Russia's second COVID-19 vaccine phase III trial likely to start this week1 min read . Updated: 11 Nov 2020, 05:12 PM IST
- Nearly 30,000 volunteers will take part in post-registration trials of the coronavirus vaccine
- The Vector Research Center obtained the Russian Health Ministry’s permit to conduct clinical trials of its vaccine on volunteers in July
The post-registration trial of Russia's second COVID-19 vaccine will start from 15 November, Deputy Prime Minister Tatiana Golikova said on Wednesday, according to Reuters. Developed by Vector State Research Center of Virology and Biotechnology, the COVID-19 vaccine was launched in October. Nearly 30,000 volunteers will take part in post-registration trials of the coronavirus vaccine, the press service of the Federal Service for Surveillance on Consumer Rights Protection and Human Wellbeing told TASS. The vaccine will be manufactured on the industrial site of the Vector research center.
The Vector Research Center obtained the Russian Health Ministry’s permit to conduct clinical trials of its vaccine on volunteers in July. The first volunteer was injected with the vaccine on July 27. The final group of 20 volunteers was discharged from the medical facility on September 8, according to TASS report.
"The clinical trials have been very successful. The volunteers are developing the necessary titers and no one has any clinical signs after the vaccine - neither temperature nor any other reaction," Russia’s chief sanitary doctor Anna Popova said.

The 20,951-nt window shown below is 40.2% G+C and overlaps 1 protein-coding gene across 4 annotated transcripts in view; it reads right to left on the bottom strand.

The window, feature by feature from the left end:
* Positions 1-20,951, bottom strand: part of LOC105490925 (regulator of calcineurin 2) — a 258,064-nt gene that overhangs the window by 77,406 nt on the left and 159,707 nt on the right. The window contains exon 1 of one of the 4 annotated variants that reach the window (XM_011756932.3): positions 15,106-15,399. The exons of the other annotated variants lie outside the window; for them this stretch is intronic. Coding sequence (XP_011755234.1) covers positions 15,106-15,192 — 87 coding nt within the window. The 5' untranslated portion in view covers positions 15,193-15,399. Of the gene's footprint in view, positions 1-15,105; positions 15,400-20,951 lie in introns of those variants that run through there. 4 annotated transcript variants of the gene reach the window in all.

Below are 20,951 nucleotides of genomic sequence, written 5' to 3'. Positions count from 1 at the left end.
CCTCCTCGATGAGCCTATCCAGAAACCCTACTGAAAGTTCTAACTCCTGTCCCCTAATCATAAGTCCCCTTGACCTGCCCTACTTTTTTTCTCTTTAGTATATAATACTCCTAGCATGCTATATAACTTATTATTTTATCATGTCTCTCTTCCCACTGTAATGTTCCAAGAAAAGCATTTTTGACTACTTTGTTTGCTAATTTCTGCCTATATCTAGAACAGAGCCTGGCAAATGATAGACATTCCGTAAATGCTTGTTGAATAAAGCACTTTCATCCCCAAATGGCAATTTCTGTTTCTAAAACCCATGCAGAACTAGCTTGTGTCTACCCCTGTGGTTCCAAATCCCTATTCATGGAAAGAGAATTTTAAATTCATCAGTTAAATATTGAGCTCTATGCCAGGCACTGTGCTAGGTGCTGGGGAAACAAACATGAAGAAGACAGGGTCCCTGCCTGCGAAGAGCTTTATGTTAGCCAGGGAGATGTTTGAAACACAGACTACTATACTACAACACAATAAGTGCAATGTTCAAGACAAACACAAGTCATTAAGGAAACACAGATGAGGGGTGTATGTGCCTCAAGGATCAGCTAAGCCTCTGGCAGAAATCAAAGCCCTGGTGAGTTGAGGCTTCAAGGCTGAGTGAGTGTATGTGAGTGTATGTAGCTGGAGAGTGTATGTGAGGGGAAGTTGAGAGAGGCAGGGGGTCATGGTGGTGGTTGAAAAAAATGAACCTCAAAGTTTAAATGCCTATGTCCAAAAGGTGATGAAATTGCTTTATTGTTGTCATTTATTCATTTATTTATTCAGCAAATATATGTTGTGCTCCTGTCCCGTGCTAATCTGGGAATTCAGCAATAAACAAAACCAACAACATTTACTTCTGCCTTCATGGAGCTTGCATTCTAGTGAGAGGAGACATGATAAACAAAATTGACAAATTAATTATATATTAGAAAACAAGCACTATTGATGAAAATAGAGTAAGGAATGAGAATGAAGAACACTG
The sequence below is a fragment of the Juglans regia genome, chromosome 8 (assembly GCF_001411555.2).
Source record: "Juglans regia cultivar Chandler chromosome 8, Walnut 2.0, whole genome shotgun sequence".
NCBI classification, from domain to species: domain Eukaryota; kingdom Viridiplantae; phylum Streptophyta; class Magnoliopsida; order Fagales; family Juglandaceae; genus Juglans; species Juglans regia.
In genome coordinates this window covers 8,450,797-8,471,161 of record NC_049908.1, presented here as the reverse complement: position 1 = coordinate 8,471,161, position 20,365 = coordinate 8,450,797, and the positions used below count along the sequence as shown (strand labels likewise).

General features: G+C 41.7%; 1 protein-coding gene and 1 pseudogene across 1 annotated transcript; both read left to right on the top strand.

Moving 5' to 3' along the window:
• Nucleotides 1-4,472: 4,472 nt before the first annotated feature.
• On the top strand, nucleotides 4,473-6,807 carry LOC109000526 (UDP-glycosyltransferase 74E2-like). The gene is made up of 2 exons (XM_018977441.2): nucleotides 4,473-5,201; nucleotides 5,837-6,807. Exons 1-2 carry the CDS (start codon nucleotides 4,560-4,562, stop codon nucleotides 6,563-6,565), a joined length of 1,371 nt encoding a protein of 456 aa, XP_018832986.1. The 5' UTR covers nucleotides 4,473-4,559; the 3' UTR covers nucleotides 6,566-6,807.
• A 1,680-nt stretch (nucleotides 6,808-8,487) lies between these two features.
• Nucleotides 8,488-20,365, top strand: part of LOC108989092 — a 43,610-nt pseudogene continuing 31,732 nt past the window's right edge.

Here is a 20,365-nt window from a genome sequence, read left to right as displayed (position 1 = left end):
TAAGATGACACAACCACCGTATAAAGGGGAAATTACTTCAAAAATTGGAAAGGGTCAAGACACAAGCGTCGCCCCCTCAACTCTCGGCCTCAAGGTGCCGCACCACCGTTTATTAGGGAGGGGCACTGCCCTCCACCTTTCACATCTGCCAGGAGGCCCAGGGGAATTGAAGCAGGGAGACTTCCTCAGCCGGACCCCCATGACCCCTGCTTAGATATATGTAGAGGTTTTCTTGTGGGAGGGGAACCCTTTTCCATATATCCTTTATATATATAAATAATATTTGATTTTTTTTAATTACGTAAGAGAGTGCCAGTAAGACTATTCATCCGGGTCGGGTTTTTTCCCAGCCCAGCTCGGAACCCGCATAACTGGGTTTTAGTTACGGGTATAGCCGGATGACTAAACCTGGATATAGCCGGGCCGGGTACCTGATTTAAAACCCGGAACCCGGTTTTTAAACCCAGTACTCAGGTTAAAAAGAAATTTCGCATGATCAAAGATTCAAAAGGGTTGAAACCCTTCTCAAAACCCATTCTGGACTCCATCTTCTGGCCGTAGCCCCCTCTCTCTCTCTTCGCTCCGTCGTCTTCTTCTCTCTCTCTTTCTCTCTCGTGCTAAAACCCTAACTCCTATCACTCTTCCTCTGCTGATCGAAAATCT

One of the benefits of this coronavirus vaccine is its "effectiveness against genetically and antigenically distinct strains," since the preparation contains a part of a macromolecule of the SARS-CoV-2 antigen, recognised by the immune system.
"As opposed to a vector vaccine, developed by the Gamaleya National Research Center for Epidemiology and Microbiology, and to an inactivated vaccine of the Chumakov Federal Scientific Center for Research and Development of Immune and Biological Products of the Russian Academy of Sciences, the EpiVacCorona vaccine contains only short sequences of the viral protein, peptides, necessary for the formation of the immune response," the scientist explained.
"There are not many such vaccines in the world, which are being developed by the Vector Center. This is a rather complicated process," Popova told TASS.